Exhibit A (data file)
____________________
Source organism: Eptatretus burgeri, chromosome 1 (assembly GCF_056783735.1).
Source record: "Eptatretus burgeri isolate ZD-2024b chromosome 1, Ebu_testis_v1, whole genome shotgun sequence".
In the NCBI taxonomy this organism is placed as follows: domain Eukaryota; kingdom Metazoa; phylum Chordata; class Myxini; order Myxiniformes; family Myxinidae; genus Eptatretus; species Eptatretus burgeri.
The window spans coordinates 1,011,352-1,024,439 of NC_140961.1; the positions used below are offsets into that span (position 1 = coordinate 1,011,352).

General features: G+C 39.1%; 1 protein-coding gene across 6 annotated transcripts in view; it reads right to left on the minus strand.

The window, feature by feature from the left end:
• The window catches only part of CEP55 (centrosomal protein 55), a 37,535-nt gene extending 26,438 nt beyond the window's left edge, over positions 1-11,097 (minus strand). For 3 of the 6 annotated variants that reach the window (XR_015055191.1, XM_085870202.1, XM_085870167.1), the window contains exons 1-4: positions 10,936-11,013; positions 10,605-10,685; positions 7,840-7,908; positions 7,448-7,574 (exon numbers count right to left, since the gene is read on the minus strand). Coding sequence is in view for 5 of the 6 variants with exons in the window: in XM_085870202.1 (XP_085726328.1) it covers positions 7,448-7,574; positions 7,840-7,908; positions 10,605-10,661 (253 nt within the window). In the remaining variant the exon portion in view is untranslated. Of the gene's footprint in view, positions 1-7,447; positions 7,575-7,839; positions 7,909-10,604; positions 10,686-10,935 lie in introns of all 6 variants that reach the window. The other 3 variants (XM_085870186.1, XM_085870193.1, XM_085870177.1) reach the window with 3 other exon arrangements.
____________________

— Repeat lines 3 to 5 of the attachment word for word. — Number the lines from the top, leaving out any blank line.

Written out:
In the NCBI taxonomy this organism is placed as follows: domain Eukaryota; kingdom Metazoa; phylum Chordata; class Myxini; order Myxiniformes; family Myxinidae; genus Eptatretus; species Eptatretus burgeri.
The window spans coordinates 1,011,352-1,024,439 of NC_140961.1; the positions used below are offsets into that span (position 1 = coordinate 1,011,352).

General features: G+C 39.1%; 1 protein-coding gene across 6 annotated transcripts in view; it reads right to left on the minus strand.